Option N is synonymous with the -n option on create-index. When used, any index keys that equate to a null string will not be stored.This is a compatibility option.

Option S is a compatibility option which provides for silent operation when an index is created.

Option M or -m option suppresses creating individual index keys for each mutlivalue, in other words all mutlivalues are used to create the index key.

For example, if an index is generated on a record with an attribute as follows:

001 123]456]789

Then by default three index values based on "123" , "456" and "789" will be created. With the -m or (M) option on create-index, we will build a single index value based on "123]456]789".

Option Vn. This option provides compatibility and is used to limit the number of multivalues used to generate an index key. Without this option then ALL multi-values will each generate an index definition. This option restricts it to the first nnn values. A special case of (V0) exists. In this case where the multi-value count is set to 0, we assume no multi-values are required and so we don"t split the attribute into multi-values but treat the entire attribute as a single entity -- in effect then (V0) option is identical to the (M) option.

Remember the jBASE syntax already allows an individual value to be used instead. For example


means just use the third multi-value in attribute 4.

Option X. This option on CREATE-INDEX will set-up the index, but not run the existing file through it - in other words, it doesn"t make any attempt to index what is already in the file. The file will still me marked as "in-sync". The net result is that you get an index later with only newly-written or modified records - very nice when you're dealing with huge files and you only want to process what's changed or created since the index was set-up.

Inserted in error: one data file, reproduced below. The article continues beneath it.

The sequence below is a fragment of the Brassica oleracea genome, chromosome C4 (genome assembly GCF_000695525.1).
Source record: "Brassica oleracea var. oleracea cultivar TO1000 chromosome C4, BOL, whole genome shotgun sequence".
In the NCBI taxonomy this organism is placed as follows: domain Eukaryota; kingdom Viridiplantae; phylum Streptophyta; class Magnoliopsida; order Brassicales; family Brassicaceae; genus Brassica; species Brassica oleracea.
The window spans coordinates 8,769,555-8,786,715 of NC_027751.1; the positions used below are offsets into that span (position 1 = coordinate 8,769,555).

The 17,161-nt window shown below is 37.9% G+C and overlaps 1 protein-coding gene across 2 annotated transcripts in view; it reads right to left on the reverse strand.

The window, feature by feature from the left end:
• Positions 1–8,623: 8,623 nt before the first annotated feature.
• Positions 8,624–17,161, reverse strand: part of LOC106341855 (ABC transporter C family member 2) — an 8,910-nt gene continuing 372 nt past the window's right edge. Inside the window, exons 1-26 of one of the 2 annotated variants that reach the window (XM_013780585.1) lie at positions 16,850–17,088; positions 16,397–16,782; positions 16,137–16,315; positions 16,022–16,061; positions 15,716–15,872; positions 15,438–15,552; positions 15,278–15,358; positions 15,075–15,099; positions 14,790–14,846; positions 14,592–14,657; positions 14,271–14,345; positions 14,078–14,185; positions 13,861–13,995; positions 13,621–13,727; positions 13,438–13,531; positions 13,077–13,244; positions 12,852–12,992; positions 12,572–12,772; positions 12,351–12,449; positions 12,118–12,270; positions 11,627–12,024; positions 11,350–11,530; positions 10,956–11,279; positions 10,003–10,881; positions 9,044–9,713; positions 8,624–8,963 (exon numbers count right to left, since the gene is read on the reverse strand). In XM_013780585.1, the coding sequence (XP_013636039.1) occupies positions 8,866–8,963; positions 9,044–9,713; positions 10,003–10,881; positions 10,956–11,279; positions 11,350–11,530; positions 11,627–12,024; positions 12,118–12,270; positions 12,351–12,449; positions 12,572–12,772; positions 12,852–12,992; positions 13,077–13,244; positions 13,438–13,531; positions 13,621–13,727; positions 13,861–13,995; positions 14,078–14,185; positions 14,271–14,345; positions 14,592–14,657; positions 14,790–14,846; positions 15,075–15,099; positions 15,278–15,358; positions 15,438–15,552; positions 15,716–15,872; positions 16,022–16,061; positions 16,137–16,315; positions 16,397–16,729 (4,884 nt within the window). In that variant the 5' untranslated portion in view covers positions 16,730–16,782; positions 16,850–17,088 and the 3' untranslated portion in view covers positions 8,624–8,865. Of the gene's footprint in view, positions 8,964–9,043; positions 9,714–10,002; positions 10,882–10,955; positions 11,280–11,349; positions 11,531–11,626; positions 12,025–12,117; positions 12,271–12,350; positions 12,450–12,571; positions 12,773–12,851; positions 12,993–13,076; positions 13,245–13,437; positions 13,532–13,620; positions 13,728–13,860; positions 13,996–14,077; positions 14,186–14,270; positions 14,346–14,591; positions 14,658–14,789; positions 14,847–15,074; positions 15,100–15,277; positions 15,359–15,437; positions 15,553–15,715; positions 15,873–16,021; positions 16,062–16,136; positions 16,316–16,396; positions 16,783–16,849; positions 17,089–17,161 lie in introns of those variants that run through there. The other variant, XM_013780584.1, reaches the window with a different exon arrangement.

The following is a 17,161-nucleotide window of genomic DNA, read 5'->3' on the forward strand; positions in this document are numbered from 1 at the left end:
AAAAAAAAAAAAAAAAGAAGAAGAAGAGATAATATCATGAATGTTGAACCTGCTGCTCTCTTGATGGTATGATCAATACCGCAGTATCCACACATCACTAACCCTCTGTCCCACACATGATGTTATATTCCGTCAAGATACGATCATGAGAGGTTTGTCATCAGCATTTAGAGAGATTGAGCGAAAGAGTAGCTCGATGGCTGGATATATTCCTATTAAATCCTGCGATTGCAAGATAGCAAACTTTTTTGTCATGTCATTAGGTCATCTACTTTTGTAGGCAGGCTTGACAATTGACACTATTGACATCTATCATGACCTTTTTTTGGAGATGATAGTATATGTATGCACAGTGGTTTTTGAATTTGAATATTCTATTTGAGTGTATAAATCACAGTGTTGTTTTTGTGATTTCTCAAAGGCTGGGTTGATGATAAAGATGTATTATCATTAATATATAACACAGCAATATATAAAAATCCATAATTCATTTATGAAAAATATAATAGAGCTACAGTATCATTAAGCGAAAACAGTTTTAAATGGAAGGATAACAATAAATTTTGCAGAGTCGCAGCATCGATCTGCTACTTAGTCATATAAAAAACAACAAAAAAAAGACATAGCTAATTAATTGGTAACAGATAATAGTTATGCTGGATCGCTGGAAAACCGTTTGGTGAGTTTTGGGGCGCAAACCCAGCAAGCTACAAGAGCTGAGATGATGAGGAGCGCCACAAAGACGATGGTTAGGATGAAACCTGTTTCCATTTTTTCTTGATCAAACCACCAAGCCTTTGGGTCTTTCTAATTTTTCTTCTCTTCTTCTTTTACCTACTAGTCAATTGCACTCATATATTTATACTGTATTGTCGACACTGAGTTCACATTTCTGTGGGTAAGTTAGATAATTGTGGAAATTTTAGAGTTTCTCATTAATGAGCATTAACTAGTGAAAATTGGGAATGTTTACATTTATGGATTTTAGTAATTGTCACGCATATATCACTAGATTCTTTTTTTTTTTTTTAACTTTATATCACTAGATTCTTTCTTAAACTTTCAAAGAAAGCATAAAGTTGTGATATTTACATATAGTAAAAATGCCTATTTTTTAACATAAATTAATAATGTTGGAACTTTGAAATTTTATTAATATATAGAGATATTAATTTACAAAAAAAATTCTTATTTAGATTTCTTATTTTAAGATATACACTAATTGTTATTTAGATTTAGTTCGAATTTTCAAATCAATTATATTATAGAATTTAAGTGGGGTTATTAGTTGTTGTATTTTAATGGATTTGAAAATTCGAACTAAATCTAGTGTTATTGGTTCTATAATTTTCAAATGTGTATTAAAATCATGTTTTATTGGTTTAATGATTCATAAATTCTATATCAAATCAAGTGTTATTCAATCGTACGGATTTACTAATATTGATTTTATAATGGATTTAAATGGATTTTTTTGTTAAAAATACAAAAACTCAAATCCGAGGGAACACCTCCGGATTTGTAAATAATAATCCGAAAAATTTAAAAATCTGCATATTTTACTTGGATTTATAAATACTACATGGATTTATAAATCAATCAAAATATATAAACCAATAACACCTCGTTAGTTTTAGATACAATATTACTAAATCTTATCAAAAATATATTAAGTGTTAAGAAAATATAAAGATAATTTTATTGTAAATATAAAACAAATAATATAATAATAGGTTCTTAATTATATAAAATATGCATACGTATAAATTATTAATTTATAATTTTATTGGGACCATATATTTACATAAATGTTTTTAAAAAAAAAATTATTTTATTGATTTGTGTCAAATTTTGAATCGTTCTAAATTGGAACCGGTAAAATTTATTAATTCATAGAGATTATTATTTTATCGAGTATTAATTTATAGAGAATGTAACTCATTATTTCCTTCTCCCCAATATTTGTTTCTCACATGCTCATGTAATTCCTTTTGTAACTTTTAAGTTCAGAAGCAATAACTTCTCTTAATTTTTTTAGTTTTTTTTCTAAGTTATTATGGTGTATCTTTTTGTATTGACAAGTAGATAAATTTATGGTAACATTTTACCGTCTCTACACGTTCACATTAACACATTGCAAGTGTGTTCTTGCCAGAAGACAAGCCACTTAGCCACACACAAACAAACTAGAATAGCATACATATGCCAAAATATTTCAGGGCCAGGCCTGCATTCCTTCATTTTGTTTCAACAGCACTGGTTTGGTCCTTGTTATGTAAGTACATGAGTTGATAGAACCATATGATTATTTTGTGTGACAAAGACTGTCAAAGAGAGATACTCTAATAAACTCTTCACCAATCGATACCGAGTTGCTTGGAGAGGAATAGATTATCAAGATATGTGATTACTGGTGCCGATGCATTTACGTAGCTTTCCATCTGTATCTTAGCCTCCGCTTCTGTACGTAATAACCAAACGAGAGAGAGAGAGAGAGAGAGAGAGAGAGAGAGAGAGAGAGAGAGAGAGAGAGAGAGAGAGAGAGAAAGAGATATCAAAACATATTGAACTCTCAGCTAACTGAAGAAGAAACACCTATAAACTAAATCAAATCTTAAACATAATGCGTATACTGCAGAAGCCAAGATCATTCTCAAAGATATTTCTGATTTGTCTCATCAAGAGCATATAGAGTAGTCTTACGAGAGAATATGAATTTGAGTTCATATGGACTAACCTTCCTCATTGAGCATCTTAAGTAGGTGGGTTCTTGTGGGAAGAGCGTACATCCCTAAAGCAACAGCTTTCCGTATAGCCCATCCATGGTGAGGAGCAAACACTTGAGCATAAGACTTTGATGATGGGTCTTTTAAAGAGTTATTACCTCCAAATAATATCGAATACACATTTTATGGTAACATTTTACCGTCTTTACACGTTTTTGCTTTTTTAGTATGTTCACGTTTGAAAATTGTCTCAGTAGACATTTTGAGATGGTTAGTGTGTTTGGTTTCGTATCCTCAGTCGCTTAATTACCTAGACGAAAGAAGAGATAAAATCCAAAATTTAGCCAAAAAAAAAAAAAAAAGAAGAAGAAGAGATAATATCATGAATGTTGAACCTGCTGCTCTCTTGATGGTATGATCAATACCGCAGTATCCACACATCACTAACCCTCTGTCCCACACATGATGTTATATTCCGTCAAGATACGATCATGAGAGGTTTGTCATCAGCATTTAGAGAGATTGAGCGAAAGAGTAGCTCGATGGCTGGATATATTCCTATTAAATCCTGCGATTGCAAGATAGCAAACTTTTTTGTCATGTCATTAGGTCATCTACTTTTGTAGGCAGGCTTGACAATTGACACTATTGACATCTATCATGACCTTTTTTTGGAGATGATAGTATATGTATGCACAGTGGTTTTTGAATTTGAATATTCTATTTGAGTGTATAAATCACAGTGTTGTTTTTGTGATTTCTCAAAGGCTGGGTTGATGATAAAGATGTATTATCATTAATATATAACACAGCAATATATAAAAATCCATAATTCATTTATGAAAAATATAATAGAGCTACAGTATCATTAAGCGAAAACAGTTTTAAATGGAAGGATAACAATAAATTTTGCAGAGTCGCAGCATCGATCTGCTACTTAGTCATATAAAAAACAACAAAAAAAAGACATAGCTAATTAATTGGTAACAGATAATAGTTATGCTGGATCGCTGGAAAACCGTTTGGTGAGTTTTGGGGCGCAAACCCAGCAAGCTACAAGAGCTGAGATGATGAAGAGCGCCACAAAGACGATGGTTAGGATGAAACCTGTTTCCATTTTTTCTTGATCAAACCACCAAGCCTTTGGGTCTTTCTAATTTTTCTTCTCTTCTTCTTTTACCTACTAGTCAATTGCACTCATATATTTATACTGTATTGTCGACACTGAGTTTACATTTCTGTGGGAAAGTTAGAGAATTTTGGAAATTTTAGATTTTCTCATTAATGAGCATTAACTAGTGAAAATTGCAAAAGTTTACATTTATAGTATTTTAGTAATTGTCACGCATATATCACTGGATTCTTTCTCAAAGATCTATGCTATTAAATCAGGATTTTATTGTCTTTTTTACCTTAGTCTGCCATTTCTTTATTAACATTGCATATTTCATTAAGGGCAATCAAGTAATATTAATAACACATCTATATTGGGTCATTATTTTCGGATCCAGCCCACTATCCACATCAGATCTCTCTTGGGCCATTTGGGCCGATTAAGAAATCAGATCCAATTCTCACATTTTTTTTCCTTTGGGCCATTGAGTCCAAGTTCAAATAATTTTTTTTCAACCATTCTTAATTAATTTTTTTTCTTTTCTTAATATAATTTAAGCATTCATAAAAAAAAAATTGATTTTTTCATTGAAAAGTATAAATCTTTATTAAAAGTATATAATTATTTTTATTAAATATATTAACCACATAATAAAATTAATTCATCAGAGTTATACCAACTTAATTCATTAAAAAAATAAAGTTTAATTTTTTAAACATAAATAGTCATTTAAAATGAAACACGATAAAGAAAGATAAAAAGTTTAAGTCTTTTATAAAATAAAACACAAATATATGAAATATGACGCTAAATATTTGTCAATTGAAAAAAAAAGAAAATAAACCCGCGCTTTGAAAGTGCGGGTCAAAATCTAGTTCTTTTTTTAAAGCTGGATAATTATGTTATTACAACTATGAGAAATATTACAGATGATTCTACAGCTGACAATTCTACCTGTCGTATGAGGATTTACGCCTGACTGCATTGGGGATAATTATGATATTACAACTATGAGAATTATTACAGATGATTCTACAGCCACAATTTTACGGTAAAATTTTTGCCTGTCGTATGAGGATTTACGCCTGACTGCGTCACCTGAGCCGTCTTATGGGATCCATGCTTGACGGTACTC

In addition to the above syntax a compatible form of the CREATE-INDEX command can also be used.


This creates an index called DICTITEM and the index definition is based on the dictionary item DICTITEM.

jBASE supports this by converting on-line the syntax to the jBASE syntax and notifying the user of the equivalent converted command (unless the (S) option is used).

When this happens the dictionary definition is used as follows:

Attribute 2 tells us what attribute number to extract
Attribute 7 tells us any lookup code i.e. what to convert any matching string using.
Attribute 8 tells us any conversions to apply when building the index data
Attribute 9 tells us if it is a left or right (numeric) sort.

jBASE allows indexes created in this manner to be used with some jQL commands like SELECT or SORT. An index which is not created via a dictionary item must query the index with KEY-SELECT or QUERY-INDEX.

If a complex definition exists in attribute 8, then the conversion will fail and the user will have to use the jBASE syntax.

This example shows a DICT item in jBASE and how , if you run the create-index command against it, it will be converted to the jBASE syntax and run.

001 A
002 3
003 Description
007 D2
008 MCU
009 R
010 10

For example

Notice: Command converted to "CREATE-INDEX -lD2 filename BY-AR OCONV(3,"MCU")"
Index definition "INDEX1" created successfully
Warning: You now need to rebuild the index data for file "filename" using rebuild-index.